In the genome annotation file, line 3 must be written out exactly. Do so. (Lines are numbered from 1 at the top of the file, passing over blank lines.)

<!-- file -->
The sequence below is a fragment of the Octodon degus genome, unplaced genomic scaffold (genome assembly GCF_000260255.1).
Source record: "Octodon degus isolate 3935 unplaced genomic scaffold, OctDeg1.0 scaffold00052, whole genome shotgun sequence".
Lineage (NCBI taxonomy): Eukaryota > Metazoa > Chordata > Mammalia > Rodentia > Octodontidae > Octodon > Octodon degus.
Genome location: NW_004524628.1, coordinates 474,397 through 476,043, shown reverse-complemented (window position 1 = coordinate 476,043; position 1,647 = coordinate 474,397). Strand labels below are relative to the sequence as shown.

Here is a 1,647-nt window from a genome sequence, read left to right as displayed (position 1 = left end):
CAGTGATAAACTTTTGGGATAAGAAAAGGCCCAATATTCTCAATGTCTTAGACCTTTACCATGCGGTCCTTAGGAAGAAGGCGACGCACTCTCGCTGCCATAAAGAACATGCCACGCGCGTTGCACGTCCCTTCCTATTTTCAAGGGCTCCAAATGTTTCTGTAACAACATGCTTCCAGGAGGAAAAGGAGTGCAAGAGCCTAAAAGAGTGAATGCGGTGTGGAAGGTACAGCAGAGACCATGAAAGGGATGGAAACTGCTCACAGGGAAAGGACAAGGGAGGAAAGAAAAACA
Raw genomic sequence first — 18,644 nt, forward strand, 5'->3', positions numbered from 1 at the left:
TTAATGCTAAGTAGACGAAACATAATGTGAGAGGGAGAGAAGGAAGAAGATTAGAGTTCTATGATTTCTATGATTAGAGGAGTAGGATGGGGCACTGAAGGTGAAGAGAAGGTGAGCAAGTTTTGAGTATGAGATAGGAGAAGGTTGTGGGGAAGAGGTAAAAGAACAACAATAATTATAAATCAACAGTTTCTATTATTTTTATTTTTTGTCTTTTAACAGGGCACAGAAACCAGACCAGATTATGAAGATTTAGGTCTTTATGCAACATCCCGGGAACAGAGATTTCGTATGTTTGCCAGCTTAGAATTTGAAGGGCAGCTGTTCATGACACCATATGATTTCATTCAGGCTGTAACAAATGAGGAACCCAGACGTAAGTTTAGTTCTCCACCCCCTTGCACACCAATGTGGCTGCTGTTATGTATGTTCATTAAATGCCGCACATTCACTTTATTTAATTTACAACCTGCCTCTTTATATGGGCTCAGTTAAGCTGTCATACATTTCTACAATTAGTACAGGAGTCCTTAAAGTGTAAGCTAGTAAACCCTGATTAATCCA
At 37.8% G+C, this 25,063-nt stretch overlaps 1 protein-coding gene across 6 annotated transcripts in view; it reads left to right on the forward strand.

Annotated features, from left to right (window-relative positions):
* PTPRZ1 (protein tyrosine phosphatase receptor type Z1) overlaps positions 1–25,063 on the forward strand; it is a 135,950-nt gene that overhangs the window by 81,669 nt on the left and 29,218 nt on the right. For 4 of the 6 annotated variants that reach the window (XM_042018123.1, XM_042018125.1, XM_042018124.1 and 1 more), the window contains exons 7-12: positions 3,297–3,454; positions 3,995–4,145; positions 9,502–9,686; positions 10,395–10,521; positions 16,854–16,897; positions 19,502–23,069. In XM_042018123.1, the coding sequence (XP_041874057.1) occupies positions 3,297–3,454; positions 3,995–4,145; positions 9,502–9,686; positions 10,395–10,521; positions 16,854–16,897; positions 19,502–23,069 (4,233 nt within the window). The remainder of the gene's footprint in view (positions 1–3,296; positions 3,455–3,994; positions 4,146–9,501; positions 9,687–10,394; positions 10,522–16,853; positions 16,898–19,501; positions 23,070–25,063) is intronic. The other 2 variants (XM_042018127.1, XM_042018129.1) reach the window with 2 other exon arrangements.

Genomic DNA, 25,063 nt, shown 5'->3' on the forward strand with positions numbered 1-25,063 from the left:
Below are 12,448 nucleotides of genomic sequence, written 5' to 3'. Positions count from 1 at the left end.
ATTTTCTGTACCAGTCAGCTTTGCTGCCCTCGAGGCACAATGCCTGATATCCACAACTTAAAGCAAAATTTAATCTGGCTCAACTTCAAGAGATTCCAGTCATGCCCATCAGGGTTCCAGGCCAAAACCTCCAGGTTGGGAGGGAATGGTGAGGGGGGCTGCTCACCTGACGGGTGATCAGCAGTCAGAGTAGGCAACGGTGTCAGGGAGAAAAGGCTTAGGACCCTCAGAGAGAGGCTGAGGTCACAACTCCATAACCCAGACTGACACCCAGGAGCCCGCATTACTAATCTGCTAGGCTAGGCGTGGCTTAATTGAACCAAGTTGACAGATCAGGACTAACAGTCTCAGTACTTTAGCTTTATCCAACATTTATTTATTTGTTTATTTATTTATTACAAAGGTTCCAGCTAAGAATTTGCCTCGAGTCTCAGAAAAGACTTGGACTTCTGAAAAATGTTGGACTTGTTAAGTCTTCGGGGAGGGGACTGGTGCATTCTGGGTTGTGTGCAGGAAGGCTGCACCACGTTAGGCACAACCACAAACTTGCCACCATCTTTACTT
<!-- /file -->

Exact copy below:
Lineage (NCBI taxonomy): Eukaryota > Metazoa > Chordata > Mammalia > Rodentia > Octodontidae > Octodon > Octodon degus.